Equities continued their positive trend in April, spurred by favorable corporate earnings reports, proposed federal tax cuts, and positive economic signals overseas. The Nasdaq surpassed 6000 for the first time in its history, while the small-cap Russell 2000 reached a record high by the end of April. Each of the benchmark indexes listed here posted monthly gains, led by Nasdaq, which increased 2.30%, followed by the Global Dow, which gained almost 1.50% month-over-month. The large-cap Dow and S&P 500, while gaining in value, may have lagged a bit following less than favorable GDP and jobs growth. The yield on 10-year Treasuries fell 10 basis points as bond prices increased.
By the close of trading on April 28, the price of crude oil (WTI) was $49.19 per barrel, down from the March 31 price of $50.85 per barrel. The national average retail regular gasoline price was $2.449 per gallon on April 24, 2017, up from the March 27 selling price of $2.315 and $0.287 more than a year ago. The price of gold climbed at the end of April, closing at $1,269.50 on the last trading day of the month, up from its March 31 price of $1,250.60.
|Market/Index||2016 Close||Prior Month||As of April 28||Month Change||YTD Change|
|Fed. Funds rate target||0.50%-0.75%||0.75%-1.00%||0.75%-1.00%||0 bps||25 bps|
|10-year Treasuries||2.44%||2.38%||2.28%||-10 bps||-16 bps|
Equities data reflect price changes, not total return.
The prices companies receive for goods and services fell in March from February, as the Producer Price Index dropped 0.1% for the month. Year-over-year, producer prices have increased 2.3%. Energy prices play a large part in the movement of the PPI, and in March energy prices slipped 2.9%, while food prices increased 0.9%. The PPI less food and energy has risen 1.6% for the year, after recording no change in March from February.
In another sign of waning inflation, consumer prices also retreated in March, slipping 0.3% from February. For the year, consumer prices are up 2.4%. Core prices, which exclude food and energy, dropped 0.1% for the month and have increased 2.0% since March 2016.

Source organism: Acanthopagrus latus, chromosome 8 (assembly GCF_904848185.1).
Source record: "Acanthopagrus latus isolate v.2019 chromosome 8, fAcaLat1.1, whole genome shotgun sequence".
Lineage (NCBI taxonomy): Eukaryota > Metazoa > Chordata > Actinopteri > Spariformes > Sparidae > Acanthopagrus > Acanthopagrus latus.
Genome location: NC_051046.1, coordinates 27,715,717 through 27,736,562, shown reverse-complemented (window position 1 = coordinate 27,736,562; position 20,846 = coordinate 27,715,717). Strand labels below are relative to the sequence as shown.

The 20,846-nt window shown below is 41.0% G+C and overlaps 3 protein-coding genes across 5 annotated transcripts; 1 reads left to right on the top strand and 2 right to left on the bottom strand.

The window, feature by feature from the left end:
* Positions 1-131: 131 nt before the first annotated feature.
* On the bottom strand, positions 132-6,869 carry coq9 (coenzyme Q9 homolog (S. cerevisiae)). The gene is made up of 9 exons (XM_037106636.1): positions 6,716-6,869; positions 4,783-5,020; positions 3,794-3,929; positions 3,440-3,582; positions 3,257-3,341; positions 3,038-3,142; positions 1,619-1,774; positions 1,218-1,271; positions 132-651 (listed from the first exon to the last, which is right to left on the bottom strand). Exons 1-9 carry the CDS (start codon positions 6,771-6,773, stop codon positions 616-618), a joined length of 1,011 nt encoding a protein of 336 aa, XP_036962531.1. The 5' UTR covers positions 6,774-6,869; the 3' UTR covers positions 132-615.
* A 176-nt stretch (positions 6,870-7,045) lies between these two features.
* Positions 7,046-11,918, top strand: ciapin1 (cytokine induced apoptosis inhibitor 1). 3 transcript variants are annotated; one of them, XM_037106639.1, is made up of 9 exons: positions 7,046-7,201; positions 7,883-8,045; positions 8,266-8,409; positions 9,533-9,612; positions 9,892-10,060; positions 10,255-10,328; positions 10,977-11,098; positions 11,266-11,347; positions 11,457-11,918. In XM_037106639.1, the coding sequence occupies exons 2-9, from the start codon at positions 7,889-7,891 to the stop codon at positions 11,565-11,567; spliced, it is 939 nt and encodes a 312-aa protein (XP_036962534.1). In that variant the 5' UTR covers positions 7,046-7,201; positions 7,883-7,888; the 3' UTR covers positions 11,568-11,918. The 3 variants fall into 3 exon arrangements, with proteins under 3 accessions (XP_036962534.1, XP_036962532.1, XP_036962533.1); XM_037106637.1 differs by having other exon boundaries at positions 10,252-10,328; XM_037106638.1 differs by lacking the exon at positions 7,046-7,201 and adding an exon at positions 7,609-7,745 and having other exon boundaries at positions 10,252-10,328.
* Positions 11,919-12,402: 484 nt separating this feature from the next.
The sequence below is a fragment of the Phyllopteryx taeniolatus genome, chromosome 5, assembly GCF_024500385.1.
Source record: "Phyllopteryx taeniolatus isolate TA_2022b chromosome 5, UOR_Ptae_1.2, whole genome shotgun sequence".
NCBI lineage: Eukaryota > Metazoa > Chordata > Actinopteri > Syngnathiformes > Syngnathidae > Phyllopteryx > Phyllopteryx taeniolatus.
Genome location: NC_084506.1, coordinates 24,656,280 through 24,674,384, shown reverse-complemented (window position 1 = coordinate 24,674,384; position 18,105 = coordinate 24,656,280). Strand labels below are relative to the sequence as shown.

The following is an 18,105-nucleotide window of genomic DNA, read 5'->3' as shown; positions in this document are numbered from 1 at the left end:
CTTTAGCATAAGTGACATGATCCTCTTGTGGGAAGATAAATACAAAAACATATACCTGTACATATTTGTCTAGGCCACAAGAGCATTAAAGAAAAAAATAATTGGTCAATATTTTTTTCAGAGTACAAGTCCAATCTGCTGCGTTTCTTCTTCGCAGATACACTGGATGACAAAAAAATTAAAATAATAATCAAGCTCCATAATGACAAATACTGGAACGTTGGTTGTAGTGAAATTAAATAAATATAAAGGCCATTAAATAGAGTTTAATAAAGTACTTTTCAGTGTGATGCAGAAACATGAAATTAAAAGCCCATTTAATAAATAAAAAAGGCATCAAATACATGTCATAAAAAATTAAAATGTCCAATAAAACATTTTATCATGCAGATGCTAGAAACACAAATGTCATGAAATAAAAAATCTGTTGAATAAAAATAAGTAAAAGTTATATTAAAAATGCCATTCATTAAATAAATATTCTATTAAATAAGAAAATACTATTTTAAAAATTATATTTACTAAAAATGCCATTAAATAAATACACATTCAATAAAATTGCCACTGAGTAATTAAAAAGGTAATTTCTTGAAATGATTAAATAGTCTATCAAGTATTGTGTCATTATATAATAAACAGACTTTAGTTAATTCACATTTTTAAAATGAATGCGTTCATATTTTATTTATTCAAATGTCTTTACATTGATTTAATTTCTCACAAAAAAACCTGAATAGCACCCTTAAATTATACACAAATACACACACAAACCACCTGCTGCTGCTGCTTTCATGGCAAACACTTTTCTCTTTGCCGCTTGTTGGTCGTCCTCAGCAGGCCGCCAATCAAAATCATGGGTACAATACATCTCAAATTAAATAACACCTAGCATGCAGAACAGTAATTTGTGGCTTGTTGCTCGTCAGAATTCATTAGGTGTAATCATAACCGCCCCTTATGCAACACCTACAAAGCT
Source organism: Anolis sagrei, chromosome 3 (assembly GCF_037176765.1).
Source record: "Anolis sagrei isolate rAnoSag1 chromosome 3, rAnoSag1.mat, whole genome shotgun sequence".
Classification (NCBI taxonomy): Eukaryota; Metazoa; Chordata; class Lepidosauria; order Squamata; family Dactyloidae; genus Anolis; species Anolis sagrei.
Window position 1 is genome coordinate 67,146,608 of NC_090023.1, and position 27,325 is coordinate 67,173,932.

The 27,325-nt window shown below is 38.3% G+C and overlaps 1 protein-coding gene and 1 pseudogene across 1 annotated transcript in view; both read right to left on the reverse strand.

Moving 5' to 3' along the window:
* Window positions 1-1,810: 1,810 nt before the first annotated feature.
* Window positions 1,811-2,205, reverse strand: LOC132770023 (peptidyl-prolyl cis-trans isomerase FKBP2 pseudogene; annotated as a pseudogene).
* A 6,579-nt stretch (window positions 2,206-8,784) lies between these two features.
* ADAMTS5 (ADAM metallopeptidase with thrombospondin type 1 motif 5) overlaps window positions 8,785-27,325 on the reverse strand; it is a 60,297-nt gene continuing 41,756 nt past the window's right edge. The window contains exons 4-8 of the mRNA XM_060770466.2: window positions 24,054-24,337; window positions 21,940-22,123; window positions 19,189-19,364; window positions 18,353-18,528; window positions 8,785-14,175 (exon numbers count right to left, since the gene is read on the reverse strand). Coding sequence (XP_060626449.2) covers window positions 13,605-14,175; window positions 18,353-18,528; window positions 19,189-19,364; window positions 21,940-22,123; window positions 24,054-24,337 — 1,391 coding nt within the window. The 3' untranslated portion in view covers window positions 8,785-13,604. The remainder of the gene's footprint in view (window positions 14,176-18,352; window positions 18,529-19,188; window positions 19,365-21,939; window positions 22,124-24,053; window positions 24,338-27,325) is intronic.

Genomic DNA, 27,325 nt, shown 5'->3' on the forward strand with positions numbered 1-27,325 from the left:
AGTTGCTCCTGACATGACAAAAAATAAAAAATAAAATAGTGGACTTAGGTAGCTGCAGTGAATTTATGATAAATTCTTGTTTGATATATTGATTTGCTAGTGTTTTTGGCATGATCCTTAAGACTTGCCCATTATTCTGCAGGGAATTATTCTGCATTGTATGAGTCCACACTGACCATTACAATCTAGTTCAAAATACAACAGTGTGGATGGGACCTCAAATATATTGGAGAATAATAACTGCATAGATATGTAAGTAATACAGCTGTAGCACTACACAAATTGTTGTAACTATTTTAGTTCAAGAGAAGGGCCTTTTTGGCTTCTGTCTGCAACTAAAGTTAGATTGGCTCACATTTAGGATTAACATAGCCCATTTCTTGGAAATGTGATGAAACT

The FOMC did not meet in April, so the Committee will have plenty of economic data to consider when it next meets during the first week of May. Job creation slowed some in March, and April’s figures don’t come out until May 5. The FOMC may opt to leave interest rates alone until June’s meeting, to see if the labor market picks up the pace.
Data sources: Economic: Based on data from U.S. Bureau of Labor Statistics (unemployment, inflation); U.S. Department of Commerce (GDP, corporate profits, retail sales, housing); S&P/Case-Shiller 20-City Composite Index (home prices); Institute for Supply Management (manufacturing/services). Performance: Based on data reported in WSJ Market Data Center (indexes); U.S. Treasury (Treasury yields); U.S. Energy Information Administration/Bloomberg.com Market Data (oil spot price, WTI Cushing, OK); http://www.goldprice.org (spot gold/silver); Oanda/FX Street (currency exchange rates). News items are based on reports from multiple commonly available international news sources (i.e. wire services) and are independently verified when necessary with secondary sources such as government agencies, corporate press releases, or trade organizations. All information is based on sources deemed reliable, but no warranty or guarantee is made as to its accuracy or completeness. Neither the information nor any opinion expressed herein constitutes a solicitation for the purchase or sale of any securities, and should not be relied on as financial advice. Past performance is no guarantee of future results. All investing involves risk, including the potential loss of principal, and there can be no guarantee that any investing strategy will be successful.
The Dow Jones Industrial Average (DJIA) is a price-weighted index composed of 30 widely traded blue-chip U.S. common stocks. The S&P 500 is a market-cap weighted index composed of the common stocks of 500 leading companies in leading industries of the U.S. economy. The NASDAQ Composite Index is a market-value weighted index of all common stocks listed on the NASDAQ stock exchange. The Russell 2000 is a market-cap weighted index composed of 2,000 U.S. small-cap common stocks. The Global Dow is an equally weighted index of 150 widely traded blue-chip common stocks worldwide. The U.S. Dollar Index is a geometrically weighted index of the value of the U.S. dollar relative to six foreign currencies. Market indices listed are unmanaged and are not available for direct investment
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